The user journey also plays an important part: How much time are users spending clicking around on your site, loading more resources than they need because they can’t find what they’re looking for?

Performance

Turns out there is a direct correlation between performance and sustainability.

Optimized and faster digital products usually have a lower-carbon footprint, while also ensuring a more enjoyable user browsing experience. This is because the optimization can help reduce the amount of data stored and transferred thus reducing the amount of power consumed by the user’s device.

Here are some practical performance optimizations:

  • reduce image size: nearly half of data transfer on the web comes from images, therefore reducing and optimizing these assets is crucial.
  • serve the most appropriate image for a user’s device.
  • leverage optimization tools to find areas for improvements.
  • optimize fonts/css: these files can significantly affect page weight. Forn instance limiting the number of web fonts used is key, just like serving modern font formats (like WOFF2) are all actions we can take to help reduce the payload. Also, removing unused css rules and compressing files once in production reduces overall page weight.
  • reduce javascript usage: always consider whether you really need a JavaScript framework (e.g. Jquery) for your project and limit the use of external plugins.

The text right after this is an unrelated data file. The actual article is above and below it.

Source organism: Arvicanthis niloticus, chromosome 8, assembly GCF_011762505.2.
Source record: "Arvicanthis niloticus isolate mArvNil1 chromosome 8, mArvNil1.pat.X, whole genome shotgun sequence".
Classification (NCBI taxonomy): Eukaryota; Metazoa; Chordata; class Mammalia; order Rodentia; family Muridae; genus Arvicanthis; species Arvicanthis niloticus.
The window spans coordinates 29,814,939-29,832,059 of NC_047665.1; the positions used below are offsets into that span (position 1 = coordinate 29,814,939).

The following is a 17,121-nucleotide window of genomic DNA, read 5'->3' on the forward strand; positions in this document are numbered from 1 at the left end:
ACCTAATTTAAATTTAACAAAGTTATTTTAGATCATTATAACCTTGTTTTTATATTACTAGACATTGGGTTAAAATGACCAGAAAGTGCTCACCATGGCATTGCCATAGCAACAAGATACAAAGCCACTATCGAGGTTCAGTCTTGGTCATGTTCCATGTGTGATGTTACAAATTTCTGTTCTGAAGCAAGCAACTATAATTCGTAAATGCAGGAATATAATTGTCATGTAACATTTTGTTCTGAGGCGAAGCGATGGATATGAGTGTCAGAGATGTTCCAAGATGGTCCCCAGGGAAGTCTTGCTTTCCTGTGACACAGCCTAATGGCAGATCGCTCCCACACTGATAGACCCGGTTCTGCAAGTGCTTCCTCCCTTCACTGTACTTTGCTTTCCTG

Digital Waste

Every media we consume, from videos, to photos, e-books, emails, online music, or podcasts are, at the core, data. Once consumed, this data is collected and stored. This process, as you can guess, consumes an important amount of energy.

Reducing the number of media exposed on a digital product has therefore a positive impact.

Internet Connection

Turns out that the way your device connects to the Internet affects power usage. Connections like 4G or 5G require more power than WiFi, and WiFi uses more energy than an ethernet connection. If you always use the same workstation you should therefore prefer a cable connection over WiFi.

Device Life-span

Always try to extend the life-span of your devices, and repair over replace whenever you can. A big part of the environmental impact in the digital world comes from manufacturing the technology in the first place, as we’ll see in the next paragraph.